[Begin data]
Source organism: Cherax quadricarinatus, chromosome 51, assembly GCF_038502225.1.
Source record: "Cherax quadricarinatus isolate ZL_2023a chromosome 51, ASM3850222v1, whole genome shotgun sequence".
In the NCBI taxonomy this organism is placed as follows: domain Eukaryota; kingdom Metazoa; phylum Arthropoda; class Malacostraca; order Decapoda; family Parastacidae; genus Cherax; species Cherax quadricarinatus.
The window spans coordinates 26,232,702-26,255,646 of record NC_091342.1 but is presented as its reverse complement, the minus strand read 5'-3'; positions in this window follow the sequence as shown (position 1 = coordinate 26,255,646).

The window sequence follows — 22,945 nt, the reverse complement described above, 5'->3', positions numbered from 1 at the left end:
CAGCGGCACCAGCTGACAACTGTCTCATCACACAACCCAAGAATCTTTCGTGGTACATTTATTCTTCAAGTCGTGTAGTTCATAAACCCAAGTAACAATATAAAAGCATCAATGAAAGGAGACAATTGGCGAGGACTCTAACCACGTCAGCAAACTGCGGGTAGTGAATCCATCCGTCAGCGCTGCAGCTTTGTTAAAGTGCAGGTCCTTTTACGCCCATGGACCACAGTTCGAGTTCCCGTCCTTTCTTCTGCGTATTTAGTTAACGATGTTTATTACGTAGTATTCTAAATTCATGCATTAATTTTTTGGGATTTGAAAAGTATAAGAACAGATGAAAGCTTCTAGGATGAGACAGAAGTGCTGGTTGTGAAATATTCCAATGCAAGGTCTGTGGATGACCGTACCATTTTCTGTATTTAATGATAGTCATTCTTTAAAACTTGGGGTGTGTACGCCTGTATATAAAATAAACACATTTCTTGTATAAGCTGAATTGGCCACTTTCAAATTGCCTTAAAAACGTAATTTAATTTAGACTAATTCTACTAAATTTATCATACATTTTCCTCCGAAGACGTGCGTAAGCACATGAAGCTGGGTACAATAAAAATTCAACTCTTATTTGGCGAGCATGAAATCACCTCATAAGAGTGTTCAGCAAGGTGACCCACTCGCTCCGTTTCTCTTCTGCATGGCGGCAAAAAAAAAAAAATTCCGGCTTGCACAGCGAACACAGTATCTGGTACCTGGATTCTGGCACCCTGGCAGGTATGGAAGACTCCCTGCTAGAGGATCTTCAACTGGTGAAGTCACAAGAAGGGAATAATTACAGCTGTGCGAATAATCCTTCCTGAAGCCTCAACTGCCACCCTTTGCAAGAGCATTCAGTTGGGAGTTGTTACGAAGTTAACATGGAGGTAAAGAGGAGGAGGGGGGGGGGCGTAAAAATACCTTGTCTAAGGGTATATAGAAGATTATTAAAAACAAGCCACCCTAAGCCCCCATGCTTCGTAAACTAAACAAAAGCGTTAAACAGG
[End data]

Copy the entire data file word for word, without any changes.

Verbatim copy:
Source organism: Cherax quadricarinatus, chromosome 51, assembly GCF_038502225.1.
Source record: "Cherax quadricarinatus isolate ZL_2023a chromosome 51, ASM3850222v1, whole genome shotgun sequence".
In the NCBI taxonomy this organism is placed as follows: domain Eukaryota; kingdom Metazoa; phylum Arthropoda; class Malacostraca; order Decapoda; family Parastacidae; genus Cherax; species Cherax quadricarinatus.
The window spans coordinates 26,232,702-26,255,646 of record NC_091342.1 but is presented as its reverse complement, the minus strand read 5'-3'; positions in this window follow the sequence as shown (position 1 = coordinate 26,255,646).

The window sequence follows — 22,945 nt, the reverse complement described above, 5'->3', positions numbered from 1 at the left end:
CAGCGGCACCAGCTGACAACTGTCTCATCACACAACCCAAGAATCTTTCGTGGTACATTTATTCTTCAAGTCGTGTAGTTCATAAACCCAAGTAACAATATAAAAGCATCAATGAAAGGAGACAATTGGCGAGGACTCTAACCACGTCAGCAAACTGCGGGTAGTGAATCCATCCGTCAGCGCTGCAGCTTTGTTAAAGTGCAGGTCCTTTTACGCCCATGGACCACAGTTCGAGTTCCCGTCCTTTCTTCTGCGTATTTAGTTAACGATGTTTATTACGTAGTATTCTAAATTCATGCATTAATTTTTTGGGATTTGAAAAGTATAAGAACAGATGAAAGCTTCTAGGATGAGACAGAAGTGCTGGTTGTGAAATATTCCAATGCAAGGTCTGTGGATGACCGTACCATTTTCTGTATTTAATGATAGTCATTCTTTAAAACTTGGGGTGTGTACGCCTGTATATAAAATAAACACATTTCTTGTATAAGCTGAATTGGCCACTTTCAAATTGCCTTAAAAACGTAATTTAATTTAGACTAATTCTACTAAATTTATCATACATTTTCCTCCGAAGACGTGCGTAAGCACATGAAGCTGGGTACAATAAAAATTCAACTCTTATTTGGCGAGCATGAAATCACCTCATAAGAGTGTTCAGCAAGGTGACCCACTCGCTCCGTTTCTCTTCTGCATGGCGGCAAAAAAAAAAAAATTCCGGCTTGCACAGCGAACACAGTATCTGGTACCTGGATTCTGGCACCCTGGCAGGTATGGAAGACTCCCTGCTAGAGGATCTTCAACTGGTGAAGTCACAAGAAGGGAATAATTACAGCTGTGCGAATAATCCTTCCTGAAGCCTCAACTGCCACCCTTTGCAAGAGCATTCAGTTGGGAGTTGTTACGAAGTTAACATGGAGGTAAAGAGGAGGAGGGGGGGGGGCGTAAAAATACCTTGTCTAAGGGTATATAGAAGATTATTAAAAACAAGCCACCCTAAGCCCCCATGCTTCGTAAACTAAACAAAAGCGTTAAACAGG